It is likely that enabling the α-cell to produce GLP-1 is a physiological response to high glucose concentrations, and may upregulate GLP-1 secretion to regenerate β-cell mass following a metabolic or inflammatory insult. Indeed, Kilimnik et al. (2010), show that PC1 and GLP-1 are present in the pancreatic α-cells of four mouse models of insulin resistance. This is supported by studies where PC1 was upregulated in α-cells after STZ treatment of rats in vivo (Nie et al. 2000, Thyssen et al. 2006). Wideman et al. (2009) provided elegant evidence that in mice subjected to STZ in vivo, transplantation of α-cells expressing PC1 resulted in improved glucose tolerance. We sought to study this more directly and therefore developed an in vitro model, as described previously (Harb et al. 2007) whereby brief (2 h) treatment of isolated rat islets with STZ resulted in β-cell dysfunction in the form of a reduction in GSIS, glucagon remained to be secreted from the islets, suggesting the α-cells remained functional. If the islets were then left for 48 h there was a rise in GLP-1 secretion that increased with increasing concentrations of STZ. Over the same time frame, the concentration of glucagon in the culture medium remained unchanged. This suggests that disruption of β-cell function is accompanied by an increase in the release of GLP-1. Taken together, these studies provide evidence that increased local production of GLP-1 in the pancreas may occur as a result of impaired β-cell function. The mechanism is unclear but could be because of a loss of tonic inhibition of insulin on GLP-1 production (Ding et al. 2009). Given that β-cells are interspersed with α-cells in the human pancreas (Unger & Orci 2010) this locally produced GLP-1 may have direct paracrine effects on the remaining β-cells to promote regeneration and proliferation. It would be important in future studies to find approaches to upregulating processing of proglucagon to GLP-1 in α-cells in patients with diabetes.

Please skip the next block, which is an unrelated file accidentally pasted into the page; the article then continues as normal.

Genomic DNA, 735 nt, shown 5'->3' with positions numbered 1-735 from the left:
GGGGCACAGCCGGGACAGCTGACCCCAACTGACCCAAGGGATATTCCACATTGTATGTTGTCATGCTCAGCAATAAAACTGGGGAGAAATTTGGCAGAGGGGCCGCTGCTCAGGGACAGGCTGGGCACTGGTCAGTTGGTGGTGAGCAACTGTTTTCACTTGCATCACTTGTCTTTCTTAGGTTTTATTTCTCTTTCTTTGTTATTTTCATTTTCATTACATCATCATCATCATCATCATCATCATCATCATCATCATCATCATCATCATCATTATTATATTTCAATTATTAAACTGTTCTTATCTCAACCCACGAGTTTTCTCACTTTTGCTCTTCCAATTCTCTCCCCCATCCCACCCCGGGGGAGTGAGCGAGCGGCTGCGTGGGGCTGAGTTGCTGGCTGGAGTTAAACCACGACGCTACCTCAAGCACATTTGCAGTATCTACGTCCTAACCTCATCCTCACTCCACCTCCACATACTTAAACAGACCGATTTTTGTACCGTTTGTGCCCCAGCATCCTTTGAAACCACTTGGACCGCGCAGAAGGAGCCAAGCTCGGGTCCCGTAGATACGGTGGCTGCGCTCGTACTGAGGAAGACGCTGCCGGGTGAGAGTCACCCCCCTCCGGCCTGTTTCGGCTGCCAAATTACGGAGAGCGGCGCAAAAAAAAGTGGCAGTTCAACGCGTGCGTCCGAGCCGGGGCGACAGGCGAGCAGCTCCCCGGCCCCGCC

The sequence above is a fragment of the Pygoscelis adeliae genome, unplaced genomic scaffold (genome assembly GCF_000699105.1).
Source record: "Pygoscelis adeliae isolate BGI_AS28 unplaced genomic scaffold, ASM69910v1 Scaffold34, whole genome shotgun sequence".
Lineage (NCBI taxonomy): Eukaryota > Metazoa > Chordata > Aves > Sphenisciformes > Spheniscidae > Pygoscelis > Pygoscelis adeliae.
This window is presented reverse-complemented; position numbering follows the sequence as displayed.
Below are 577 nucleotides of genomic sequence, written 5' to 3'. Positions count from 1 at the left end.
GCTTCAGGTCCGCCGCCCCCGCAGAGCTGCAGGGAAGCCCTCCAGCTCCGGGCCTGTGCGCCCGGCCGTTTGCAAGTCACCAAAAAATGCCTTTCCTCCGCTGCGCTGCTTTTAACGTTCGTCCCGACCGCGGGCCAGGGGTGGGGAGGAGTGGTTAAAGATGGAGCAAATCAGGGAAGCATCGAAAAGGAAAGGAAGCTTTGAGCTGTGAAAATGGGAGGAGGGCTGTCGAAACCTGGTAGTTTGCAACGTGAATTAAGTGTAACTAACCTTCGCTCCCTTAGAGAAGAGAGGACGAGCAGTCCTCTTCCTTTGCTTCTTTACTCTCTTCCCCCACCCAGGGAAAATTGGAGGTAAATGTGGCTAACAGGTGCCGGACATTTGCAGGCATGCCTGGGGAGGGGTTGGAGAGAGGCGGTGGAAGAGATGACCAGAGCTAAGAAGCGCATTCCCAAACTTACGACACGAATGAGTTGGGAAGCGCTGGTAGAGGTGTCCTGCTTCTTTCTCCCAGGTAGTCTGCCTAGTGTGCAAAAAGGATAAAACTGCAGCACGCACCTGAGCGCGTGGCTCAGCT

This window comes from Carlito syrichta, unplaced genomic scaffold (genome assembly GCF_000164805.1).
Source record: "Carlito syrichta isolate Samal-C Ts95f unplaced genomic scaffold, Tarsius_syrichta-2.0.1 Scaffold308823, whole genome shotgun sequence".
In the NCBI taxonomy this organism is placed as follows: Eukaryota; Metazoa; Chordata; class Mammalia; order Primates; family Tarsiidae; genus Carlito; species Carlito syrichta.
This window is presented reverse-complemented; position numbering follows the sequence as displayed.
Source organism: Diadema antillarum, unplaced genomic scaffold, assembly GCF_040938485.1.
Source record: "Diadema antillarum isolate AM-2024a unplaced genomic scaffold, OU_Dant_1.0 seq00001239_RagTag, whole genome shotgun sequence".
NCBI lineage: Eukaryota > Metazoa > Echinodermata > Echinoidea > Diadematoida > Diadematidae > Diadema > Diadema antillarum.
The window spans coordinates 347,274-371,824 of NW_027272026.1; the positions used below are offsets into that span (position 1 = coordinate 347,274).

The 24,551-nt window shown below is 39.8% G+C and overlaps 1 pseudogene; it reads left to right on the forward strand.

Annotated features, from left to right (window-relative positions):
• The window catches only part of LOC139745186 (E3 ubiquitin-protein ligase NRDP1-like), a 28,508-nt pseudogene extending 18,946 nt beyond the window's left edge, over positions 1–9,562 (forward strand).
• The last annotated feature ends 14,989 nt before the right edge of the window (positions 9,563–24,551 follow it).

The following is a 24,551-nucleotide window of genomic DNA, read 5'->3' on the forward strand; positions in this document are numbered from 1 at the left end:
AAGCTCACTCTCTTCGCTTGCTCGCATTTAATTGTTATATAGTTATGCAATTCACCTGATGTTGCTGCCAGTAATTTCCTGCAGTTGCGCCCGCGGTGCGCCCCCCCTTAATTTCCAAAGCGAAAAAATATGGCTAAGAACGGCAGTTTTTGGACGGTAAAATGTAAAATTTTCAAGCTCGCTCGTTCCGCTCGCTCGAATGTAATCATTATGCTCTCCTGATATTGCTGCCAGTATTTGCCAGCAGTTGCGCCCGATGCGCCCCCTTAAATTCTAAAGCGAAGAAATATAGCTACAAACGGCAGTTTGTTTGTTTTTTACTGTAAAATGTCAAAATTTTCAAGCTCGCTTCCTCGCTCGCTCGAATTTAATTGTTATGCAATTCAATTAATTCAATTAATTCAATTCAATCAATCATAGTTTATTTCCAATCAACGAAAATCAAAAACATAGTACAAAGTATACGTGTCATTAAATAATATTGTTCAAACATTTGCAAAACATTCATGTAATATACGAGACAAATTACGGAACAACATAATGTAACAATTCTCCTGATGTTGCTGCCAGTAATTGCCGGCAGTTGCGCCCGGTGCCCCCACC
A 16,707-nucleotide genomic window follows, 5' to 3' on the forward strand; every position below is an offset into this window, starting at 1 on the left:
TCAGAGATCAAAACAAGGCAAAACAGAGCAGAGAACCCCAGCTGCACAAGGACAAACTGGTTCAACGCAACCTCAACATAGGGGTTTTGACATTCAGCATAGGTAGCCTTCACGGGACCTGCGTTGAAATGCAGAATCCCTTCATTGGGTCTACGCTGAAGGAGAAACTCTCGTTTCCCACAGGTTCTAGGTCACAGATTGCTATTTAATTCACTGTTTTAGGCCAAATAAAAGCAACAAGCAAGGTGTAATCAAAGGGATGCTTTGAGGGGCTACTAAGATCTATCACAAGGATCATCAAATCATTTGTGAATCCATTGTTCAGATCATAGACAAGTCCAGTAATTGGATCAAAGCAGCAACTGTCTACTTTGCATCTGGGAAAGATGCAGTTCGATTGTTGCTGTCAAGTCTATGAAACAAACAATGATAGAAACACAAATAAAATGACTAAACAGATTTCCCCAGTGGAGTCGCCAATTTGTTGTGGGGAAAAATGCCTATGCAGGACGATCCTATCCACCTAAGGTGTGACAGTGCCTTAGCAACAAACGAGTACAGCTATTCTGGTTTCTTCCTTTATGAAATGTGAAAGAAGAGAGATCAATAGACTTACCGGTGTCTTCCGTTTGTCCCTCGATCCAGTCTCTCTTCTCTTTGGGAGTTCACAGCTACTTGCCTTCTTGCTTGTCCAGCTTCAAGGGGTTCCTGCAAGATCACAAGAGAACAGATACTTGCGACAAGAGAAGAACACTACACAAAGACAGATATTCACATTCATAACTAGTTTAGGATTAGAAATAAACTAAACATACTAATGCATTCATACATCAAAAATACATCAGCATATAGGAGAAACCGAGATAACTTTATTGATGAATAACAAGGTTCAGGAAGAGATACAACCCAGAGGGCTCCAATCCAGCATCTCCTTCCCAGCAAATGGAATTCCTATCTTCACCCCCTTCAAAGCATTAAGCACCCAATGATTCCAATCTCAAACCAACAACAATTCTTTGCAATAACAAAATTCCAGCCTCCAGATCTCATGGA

Declaration of interest

Dr D M S and Dr N M W are employed by AstraZeneca. The authors declare that there is no conflict of interest that could be perceived as prejudicing the impartiality of the research reported.

Funding

This work was supported by a Medical Research Council and AstraZeneca funded CASE studentship to N M W.